Example process of reflux in distilling
The reflux process in distilling allows the distiller to increase the alcohol by volume (ABV) of their final product and remove unwanted flavoring by using different technics to condense higher boiling point components in the column before reaching the final condenser for collection. A reflux system can yield high proof spirits; normally 95% ABV which is the highest a distiller can achieve without using chemicals or expensive and complicated equipment.

Example of a dephlegmator
Some reflux stills use a secondary condenser (dephlegmator) in the vapor path to the final condenser. By controlling the water temperature in the dephlegmator higher boiling point components will prematurely condense and return to the boiler. By managing the vapor temperature and the dephlegmator ethanol will pass on to the final condenser and everything else is returned to the boiler.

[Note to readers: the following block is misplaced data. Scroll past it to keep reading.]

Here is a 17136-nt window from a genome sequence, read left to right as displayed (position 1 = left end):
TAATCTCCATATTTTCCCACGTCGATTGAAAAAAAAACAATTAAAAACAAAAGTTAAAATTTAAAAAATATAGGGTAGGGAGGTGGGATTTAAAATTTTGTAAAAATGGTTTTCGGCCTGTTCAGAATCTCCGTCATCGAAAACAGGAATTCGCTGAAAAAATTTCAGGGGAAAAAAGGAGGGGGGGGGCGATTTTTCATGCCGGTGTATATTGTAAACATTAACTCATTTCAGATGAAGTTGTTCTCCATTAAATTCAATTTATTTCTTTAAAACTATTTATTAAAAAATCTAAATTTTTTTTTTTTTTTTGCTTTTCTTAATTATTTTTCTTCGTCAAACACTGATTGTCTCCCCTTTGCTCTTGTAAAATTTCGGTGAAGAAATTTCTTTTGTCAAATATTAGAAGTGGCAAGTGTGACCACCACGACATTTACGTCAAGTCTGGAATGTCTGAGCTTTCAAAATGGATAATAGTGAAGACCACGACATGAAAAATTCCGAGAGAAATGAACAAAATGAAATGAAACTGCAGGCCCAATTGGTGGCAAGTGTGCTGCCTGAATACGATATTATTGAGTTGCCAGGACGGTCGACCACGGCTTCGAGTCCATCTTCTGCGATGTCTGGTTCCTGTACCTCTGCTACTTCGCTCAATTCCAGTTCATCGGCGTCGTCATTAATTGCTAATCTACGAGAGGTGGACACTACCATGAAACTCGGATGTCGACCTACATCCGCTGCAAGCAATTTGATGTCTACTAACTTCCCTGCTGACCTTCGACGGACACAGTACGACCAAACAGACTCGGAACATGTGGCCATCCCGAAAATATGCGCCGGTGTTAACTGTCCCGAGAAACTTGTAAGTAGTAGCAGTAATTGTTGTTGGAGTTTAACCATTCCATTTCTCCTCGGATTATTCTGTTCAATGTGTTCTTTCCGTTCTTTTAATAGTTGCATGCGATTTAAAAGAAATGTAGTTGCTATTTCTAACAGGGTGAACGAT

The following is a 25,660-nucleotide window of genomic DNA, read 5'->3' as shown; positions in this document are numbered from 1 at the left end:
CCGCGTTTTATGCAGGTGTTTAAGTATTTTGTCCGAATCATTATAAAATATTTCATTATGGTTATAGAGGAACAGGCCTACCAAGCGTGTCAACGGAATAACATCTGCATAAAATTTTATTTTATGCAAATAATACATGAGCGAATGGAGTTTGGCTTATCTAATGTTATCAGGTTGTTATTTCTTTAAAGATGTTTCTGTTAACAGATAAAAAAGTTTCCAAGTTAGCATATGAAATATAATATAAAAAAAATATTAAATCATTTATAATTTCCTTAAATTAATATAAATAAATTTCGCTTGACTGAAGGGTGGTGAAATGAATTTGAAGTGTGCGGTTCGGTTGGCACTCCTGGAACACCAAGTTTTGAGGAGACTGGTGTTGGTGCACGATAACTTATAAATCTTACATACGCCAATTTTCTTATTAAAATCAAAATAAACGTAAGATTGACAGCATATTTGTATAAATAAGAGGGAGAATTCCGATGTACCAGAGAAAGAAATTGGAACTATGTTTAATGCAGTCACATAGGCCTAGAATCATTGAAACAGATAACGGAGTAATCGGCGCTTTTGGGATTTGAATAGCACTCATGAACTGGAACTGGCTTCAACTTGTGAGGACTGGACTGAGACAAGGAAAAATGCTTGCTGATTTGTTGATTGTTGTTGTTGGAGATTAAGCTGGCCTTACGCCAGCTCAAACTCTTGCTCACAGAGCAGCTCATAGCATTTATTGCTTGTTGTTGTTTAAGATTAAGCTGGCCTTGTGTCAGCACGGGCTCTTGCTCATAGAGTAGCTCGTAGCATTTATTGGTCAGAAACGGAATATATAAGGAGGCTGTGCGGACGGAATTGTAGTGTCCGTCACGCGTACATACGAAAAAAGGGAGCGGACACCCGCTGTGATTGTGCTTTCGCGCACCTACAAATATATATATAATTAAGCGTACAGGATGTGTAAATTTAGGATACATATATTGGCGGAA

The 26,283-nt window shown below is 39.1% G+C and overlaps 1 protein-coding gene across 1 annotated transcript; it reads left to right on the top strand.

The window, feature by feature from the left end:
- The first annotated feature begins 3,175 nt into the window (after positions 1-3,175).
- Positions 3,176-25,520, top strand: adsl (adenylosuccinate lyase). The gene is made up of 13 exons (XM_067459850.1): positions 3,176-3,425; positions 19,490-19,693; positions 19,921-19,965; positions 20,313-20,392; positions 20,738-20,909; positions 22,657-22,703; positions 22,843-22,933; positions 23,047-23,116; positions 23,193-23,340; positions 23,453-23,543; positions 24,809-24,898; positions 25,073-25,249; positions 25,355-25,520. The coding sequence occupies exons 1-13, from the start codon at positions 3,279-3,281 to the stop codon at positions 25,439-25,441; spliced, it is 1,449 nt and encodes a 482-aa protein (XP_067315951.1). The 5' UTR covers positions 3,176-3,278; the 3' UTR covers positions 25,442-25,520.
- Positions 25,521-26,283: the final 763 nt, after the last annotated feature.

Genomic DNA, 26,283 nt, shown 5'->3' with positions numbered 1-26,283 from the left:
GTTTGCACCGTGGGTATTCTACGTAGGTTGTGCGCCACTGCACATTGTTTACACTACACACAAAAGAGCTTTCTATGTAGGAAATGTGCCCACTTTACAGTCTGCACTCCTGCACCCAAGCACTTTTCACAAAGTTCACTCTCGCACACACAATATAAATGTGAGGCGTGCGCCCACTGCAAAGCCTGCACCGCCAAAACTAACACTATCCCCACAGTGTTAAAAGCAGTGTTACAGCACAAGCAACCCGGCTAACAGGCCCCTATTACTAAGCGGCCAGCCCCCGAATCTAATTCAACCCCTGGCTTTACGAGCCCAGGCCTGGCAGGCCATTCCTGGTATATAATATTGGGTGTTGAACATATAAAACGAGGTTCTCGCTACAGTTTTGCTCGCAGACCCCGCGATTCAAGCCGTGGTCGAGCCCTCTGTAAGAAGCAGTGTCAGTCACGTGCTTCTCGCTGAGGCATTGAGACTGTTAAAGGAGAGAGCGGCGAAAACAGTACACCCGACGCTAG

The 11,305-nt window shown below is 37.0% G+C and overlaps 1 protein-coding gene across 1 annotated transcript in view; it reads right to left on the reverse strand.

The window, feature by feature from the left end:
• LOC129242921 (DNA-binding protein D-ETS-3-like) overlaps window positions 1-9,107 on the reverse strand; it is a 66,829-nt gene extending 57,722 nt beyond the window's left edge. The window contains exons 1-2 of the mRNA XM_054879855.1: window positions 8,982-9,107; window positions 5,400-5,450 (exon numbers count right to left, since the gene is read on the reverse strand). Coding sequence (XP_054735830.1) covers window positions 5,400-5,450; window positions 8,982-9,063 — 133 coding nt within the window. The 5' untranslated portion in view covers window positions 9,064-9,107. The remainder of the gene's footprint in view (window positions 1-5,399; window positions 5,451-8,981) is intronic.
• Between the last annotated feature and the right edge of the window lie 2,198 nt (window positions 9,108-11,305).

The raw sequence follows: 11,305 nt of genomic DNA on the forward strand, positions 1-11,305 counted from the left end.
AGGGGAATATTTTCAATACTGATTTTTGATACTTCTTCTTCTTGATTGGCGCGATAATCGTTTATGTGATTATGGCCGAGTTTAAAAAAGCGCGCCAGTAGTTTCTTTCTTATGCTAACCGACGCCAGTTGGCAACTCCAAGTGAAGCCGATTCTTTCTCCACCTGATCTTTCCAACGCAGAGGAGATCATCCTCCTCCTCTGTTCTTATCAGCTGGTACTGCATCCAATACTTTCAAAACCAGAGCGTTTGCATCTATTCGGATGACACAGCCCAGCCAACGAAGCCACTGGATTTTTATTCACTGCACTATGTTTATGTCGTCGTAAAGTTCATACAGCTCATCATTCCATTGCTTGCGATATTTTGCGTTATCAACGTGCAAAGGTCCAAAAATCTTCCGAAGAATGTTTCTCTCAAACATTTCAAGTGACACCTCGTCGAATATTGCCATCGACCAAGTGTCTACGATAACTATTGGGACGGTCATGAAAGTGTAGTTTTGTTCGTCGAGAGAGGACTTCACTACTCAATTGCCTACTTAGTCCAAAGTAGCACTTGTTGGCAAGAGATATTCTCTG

Packing used in a reflux column

Many reflux still designs used by home distillers utilize “packing”. Packing is used to increase the surface area inside the column. Once reflux begins inside the column the distillate drops back down to the boiler and passes though the packing causing droplets to form in and on the packing. Vapor then passes though the packing and droplets leaving behind unwanted components and increasing alcohol proof. Packing can be many types of materials, sizes or shapes like marbles, ceramic saddles or raschig rings. But the most popular packing material is wire mesh, normally copper or stainless steel.

Additional systems used for reflux will be explained in more detail on the still specific pages.